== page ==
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RE: complex iteration (complex "height") - Gottfried - 03/22/2008
Ivars Wrote:My brain is already overstretched... I think I need some software that can calculate infinitely many logarithmsIvars - besides the answer of Henryk, which is quite right - why don't you use Pari/GP? It's free (and I 've made a free GUI (Windows) for it) search for "Pari" or "Paritty". Using Paritty you could also get my matrix-routines for a first start. Gottfried RE: complex iteration (complex "height") - Ivars - 03/22/2008
Gottfried Wrote:Ivars Wrote:My brain is already overstretched... I think I need some software that can calculate infinitely many logarithmsIvars - besides the answer of Henryk, which is quite right - why don't you use Pari/GP? It's free (and I 've made a free GUI (Windows) for it) search for "Pari" or "Paritty". Using Paritty you could also get my matrix-routines for a first start. Thank You , that is practical. Downloaded version 2.3.3, Windows. Seems simpler to start with than Octave,Scilab, and more comlicated then gnuplot (those I have tried, I actually liked gnuplot best as it gives pictures of functions of exponents (like Lambert( x^(1/x) easily). The simplest are Xnumbers for Excel. Where can I fetch Your GUI to make life even simpler? I already Love PARI; intuitively easy, great tutorial, gives power series if You type log(1+x) or exp(x). Just this Lambert function-but if its not there, we have to maneuvre around it-maybe its worth it? Ivars RE: complex iteration (complex "height") - Gottfried - 03/22/2008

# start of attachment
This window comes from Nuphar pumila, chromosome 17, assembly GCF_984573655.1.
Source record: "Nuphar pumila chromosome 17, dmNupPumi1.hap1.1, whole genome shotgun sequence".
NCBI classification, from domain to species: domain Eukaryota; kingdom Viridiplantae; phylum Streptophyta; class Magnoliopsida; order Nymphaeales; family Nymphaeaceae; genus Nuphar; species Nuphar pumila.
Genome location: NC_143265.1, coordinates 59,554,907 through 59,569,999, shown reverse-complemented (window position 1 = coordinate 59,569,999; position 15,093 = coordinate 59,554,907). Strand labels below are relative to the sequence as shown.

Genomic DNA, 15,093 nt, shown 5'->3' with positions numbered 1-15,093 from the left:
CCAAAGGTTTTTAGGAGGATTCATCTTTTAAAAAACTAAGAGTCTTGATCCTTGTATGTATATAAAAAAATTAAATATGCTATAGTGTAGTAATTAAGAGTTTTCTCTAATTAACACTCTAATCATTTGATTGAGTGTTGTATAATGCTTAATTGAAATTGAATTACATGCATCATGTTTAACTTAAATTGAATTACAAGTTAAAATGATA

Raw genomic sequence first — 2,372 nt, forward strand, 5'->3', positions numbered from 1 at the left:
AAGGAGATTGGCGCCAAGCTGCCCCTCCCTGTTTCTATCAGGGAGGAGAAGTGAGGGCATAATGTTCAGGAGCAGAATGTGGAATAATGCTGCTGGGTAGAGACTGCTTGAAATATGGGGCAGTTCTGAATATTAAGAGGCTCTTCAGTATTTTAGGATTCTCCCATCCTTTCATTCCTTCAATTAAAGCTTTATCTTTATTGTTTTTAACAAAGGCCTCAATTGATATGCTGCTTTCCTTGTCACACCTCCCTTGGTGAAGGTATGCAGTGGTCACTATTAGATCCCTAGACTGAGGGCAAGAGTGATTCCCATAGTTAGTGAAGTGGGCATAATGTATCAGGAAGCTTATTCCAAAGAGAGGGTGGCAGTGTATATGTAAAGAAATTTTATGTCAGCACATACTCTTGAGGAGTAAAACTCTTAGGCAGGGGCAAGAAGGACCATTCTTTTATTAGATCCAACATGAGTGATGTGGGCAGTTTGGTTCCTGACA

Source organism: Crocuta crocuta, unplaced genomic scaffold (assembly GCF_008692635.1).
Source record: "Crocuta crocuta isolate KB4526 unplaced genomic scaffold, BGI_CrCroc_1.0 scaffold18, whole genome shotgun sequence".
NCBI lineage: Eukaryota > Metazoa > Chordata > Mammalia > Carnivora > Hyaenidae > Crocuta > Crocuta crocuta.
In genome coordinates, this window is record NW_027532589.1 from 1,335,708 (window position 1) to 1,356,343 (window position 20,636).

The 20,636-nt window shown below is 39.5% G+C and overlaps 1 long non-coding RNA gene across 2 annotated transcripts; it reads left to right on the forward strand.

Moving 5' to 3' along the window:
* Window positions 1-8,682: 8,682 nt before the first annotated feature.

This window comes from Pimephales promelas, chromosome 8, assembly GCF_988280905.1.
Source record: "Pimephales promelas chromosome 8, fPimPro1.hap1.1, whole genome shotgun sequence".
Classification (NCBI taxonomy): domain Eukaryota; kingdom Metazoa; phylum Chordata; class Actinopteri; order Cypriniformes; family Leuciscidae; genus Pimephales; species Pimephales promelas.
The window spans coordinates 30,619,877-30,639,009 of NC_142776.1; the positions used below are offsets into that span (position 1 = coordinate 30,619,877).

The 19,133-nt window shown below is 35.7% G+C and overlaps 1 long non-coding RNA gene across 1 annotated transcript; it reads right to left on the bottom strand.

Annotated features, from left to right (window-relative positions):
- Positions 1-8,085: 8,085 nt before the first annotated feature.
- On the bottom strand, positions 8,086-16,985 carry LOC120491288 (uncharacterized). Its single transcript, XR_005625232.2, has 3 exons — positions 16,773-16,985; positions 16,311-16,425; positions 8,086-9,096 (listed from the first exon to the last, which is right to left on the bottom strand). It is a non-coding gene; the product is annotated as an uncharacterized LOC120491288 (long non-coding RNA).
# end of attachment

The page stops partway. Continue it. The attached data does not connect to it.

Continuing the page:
Ivars Wrote:simplest are Xnumbers for Excel. Where can I fetch Your GUI to make life even simpler?Hi Ivars - just go to Pari-TTY there are also some introductory screenshots. If you need some basic matrix-functions email me, although I've my libraries not developed for distribution and so its not really much documented and little structured- just as it grows with a bad-organizing-mind as I am ... Ah - I remember, I already prepared a short basic introduction in a communication with Jay Fox, but don't remember, which thread... Gottfried RE: complex iteration (complex "height") - bo198214 - 03/23/2008
Gottfried Wrote:with higher precision I recomputed the value and got in the 92..96 partial-sums the following approximations:Haha but I just used low precision so here is my 20 digits result: Code: `1.2103090255599614766+.50582757136182013605*I` update: once for later time, 50 Digits! You see the last some digits are always unreliable. Code: `1.2103090255599614779588104735397176784037341102467+.50582757136182013700589565226517951794360523253345*I` RE: complex iteration (complex "height") - Gottfried - 03/23/2008